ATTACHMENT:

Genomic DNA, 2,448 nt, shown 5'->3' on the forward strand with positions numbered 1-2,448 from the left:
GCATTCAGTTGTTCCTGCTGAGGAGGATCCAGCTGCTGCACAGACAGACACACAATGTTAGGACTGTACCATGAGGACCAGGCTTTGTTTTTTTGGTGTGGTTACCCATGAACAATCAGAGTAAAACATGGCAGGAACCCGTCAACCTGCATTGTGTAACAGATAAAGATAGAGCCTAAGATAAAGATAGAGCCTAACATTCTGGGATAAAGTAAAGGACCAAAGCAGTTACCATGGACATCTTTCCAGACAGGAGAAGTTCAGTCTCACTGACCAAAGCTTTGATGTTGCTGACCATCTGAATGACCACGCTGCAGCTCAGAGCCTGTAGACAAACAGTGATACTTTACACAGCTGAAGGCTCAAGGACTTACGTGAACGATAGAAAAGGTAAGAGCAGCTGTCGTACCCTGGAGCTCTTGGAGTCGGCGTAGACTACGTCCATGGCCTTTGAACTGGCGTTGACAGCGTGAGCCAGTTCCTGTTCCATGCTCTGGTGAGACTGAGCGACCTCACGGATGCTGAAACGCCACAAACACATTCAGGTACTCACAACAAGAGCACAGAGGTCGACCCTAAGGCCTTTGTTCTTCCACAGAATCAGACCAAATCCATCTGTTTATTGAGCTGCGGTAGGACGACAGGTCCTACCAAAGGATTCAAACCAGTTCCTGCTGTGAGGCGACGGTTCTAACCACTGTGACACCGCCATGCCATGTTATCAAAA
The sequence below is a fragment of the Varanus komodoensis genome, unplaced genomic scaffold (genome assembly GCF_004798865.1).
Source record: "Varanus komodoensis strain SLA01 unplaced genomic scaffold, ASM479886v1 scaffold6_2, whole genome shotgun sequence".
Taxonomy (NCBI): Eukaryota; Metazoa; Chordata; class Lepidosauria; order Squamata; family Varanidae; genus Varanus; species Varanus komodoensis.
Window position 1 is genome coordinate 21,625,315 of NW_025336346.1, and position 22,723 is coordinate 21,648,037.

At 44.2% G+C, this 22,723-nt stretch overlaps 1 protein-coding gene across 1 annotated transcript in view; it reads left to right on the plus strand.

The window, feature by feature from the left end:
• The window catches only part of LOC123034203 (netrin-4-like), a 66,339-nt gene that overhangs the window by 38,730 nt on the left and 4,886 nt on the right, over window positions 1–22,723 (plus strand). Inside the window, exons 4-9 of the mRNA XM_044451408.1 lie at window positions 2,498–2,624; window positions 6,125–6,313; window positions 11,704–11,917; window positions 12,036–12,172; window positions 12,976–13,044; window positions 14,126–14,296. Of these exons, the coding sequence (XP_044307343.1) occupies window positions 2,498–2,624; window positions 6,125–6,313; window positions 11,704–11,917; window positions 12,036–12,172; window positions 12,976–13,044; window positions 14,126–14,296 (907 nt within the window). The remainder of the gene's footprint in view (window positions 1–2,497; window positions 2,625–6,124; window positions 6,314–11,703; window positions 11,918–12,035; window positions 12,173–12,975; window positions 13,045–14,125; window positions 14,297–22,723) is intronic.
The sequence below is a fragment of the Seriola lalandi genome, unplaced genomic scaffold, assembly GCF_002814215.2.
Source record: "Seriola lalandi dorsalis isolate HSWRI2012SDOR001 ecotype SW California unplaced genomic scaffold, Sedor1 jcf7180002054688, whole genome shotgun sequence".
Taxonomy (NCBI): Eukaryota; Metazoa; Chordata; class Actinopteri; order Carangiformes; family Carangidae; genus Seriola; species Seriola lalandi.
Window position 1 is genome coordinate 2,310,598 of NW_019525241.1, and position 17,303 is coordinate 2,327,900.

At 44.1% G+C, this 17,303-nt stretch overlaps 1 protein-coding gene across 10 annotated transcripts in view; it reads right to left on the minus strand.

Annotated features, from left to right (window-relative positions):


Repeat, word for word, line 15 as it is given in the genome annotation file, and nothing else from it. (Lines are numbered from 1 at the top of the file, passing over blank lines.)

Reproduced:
Annotated features, from left to right (window-relative positions):